EVERYTHING IS ILLUMINATED Review – Next Theatre’s Production Rings with Irony, Discovery and Pathos

Plays like Everything is Illuminated are so multi-layered, it’s very difficult to separate the layers, see how (if!) they relate to one another and what that all means as part of a cohesive whole.  The challenge of sorting out is further complicated by the fact that Act One is funny in an edgy, irreverent way while Act Two is dramatic and filled with angst. Moreover, just when you think you’re onto the rhythm of the story, the author (main character/hero) decides to discuss his rights and responsibilities as the author with one of the characters.

The story:

Armed with only a yellowing photo, our hero, Jonathan Safran Foer (Brad Smith), starts off on an impossible quest: he wants to find the woman whom he believes may have saved his grandfather from the Nazis.  His “support team”: His driver is a “blind” old man (William J. Norris*) whose unsettling war memories fill him with self-loathing; an invisible, humping dog named Sammy Davis, Jr., Jr., and the world’s most preposterous translator, Alex (Alex Goodrich*).

Is Jonathan a modern day Don Quixote?  As we travel with this broken down troupe while they make their way over the scorched earth? We have to wonder.  Only a fool or a seeker of wisdom and truth would persevere in the face of such a daunting quest.  That gives you some idea of what happens in Act 1.

In Act 2, the pace changes dramatically. Literally.  Gone is the hilarity of Alex’s fractured English, the driving skills of a “blind” driver and the dog. The tone becomes dark, heartfelt, and disturbing. Led by Ann Whitney*’s character (is she the woman they seek?) whose painful memories come tumbling at us, we discover today’s version of the truth, clouded with distorted memories of a horror-filled time long ago. Still there is an incongruous tender moment where we least expected it.

Additional cast includes Sasha Gioppo, H.B. Ward, who add their contribution to the crazy quilt of characters.

Dieterich Gray* will be performing the role of “Alex” beginning March 21

The production team is made up of Grant Sabin (set design), Heather Gilbert (lighting design), Nick Keenan (sound design) and Mieka Van Der Ploeg (costume design).

*Indicates a member of Actors’ Equity.



Safran Foer is an American author best known for his novels Everything Is Illuminated (2002) and Extremely Loud and Incredibly Close (2005).


Jonathan Safran Foer was born in 1977 in Washington, D.C. Safran Foer is the middle son of a tight-knit Jewish family; his older brother, Franklin, is the former editor of The New Republic and his younger brother Joshua is a freelance journalist. Safran Foer’s senior thesis at Princeton, where Joyce Carol Oates served as his advisor, received the Princeton's Senior Creative Writing Thesis Prize for his examination of the life of his maternal grandfather, the Holocaust survivor Louis Safran.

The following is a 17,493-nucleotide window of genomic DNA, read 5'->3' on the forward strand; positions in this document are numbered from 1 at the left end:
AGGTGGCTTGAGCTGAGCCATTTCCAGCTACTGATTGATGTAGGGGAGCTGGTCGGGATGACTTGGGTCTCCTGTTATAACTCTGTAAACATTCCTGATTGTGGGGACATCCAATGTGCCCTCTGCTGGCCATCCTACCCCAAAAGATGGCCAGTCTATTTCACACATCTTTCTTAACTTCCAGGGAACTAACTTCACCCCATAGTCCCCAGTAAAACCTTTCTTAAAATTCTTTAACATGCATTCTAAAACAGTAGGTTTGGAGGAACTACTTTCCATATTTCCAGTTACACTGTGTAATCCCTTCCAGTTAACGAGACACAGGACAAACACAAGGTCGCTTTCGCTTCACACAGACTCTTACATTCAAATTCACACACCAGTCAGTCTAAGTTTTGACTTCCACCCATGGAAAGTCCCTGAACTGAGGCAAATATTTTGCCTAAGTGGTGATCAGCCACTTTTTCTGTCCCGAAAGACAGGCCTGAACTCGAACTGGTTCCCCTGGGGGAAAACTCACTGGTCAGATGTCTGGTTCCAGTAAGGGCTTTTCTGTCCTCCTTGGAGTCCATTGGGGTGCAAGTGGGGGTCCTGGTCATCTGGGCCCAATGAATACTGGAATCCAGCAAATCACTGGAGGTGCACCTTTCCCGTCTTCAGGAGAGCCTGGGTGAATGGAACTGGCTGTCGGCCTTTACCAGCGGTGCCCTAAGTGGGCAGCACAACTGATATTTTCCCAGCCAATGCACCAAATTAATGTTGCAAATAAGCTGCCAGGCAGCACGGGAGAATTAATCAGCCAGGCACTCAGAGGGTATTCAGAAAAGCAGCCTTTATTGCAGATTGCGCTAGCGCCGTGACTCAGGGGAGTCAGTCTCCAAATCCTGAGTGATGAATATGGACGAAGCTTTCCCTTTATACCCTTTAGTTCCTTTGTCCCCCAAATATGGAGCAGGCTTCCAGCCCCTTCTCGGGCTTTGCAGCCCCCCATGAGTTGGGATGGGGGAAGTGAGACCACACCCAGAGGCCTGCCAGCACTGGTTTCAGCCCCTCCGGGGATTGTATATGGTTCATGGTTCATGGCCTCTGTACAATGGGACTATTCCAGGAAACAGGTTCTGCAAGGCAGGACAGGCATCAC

Simon Block is a Jewish writer from London who has written for the stage and screen.  His plays include Chimps, Not A Game for Boys, A Place at the Table and Everything is Illuminated.  He has written extensively for television, including the Inspector Lynley Mysteries for the BBC.


De Mayo is a founder and associate artistic director of Dog & Pony Theatre Company. She holds a MFA in Directing fromMiddlesexUniversity inLondon. De Mayo is the former director of arts education at Northlight Theatre.

EVERYTHING IS ILLUMINATED continues until March 31

The regular performance schedule is Thursdays at 7:30 p.m., Fridays at 8 p.m., Saturdays at 8 p.m. and Sundays at 2 p.m. There are Saturday 4 p.m. performances March 9, 16, 23 and 30. 


Every 2 p.m. Sunday matinee during the season is followed by a discussion with the artistic staff and artists involved in the production, as well as special guests familiar with the topic to be discussed.


Next Theatre Company produces socially provocative, artistically adventurous work. It is Next’s vision to become a destination for audiences and artists who share this vision that theatre can promote awareness and provoke change with more power than any other medium of expression.

The Next Theatre is located inside the Noyes Cultural Arts Center in Evanston, adjoining theNoyes street stop on theEvanston "el." Parking is available in the lot adjacent to the theatre and at theEvanstonCivicCenter.

Next Theatre Box Office hours are from 12 – 6 p.m. weekdays and two hours prior to curtain. All tickets are held at will-call until pick-up on the day of performance, unless the tickets have been purchased in person.


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